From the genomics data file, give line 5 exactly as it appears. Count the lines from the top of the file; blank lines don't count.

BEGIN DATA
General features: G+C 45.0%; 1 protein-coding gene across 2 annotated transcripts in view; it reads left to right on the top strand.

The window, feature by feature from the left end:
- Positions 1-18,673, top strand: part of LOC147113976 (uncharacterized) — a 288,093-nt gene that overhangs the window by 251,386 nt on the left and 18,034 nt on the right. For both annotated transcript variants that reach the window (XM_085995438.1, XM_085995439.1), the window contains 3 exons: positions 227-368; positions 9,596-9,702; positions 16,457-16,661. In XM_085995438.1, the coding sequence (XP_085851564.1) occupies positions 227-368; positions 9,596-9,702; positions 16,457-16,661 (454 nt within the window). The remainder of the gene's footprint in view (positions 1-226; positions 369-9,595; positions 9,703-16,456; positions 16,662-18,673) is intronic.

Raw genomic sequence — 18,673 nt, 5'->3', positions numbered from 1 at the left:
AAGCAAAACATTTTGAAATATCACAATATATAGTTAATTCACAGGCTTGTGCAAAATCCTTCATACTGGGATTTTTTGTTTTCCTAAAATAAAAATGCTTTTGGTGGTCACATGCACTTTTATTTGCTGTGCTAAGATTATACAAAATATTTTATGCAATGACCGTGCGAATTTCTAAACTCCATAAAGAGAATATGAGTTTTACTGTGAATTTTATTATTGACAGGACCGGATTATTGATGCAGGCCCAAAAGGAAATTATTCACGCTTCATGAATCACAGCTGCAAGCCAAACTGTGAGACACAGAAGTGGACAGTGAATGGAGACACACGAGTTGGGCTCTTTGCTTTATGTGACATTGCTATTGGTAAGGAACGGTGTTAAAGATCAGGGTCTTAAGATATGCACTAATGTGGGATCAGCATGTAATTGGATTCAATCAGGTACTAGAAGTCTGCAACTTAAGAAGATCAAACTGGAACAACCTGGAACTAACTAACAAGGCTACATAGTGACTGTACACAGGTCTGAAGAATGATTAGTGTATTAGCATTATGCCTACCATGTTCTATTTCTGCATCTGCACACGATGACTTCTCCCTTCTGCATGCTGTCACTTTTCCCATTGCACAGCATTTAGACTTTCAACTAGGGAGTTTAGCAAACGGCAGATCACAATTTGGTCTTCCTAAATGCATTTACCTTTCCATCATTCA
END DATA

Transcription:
AAGCAAAACATTTTGAAATATCACAATATATAGTTAATTCACAGGCTTGTGCAAAATCCTTCATACTGGGATTTTTTGTTTTCCTAAAATAAAAATGCTTTTGGTGGTCACATGCACTTTTATTTGCTGTGCTAAGATTATACAAAATATTTTATGCAATGACCGTGCGAATTTCTAAACTCCATAAAGAGAATATGAGTTTTACTGTGAATTTTATTATTGACAGGACCGGATTATTGATGCAGGCCCAAAAGGAAATTATTCACGCTTCATGAATCACAGCTGCAAGCCAAACTGTGAGACACAGAAGTGGACAGTGAATGGAGACACACGAGTTGGGCTCTTTGCTTTATGTGACATTGCTATTGGTAAGGAACGGTGTTAAAGATCAGGGTCTTAAGATATGCACTAATGTGGGATCAGCATGTAATTGGATTCAATCAGGTACTAGAAGTCTGCAACTTAAGAAGATCAAACTGGAACAACCTGGAACTAACTAACAAGGCTACATAGTGACTGTACACAGGTCTGAAGAATGATTAGTGTATTAGCATTATGCCTACCATGTTCTATTTCTGCATCTGCACACGATGACTTCTCCCTTCTGCATGCTGTCACTTTTCCCATTGCACAGCATTTAGACTTTCAACTAGGGAGTTTAGCAAACGGCAGATCACAATTTGGTCTTCCTAAATGCATTTACCTTTCCATCATTCA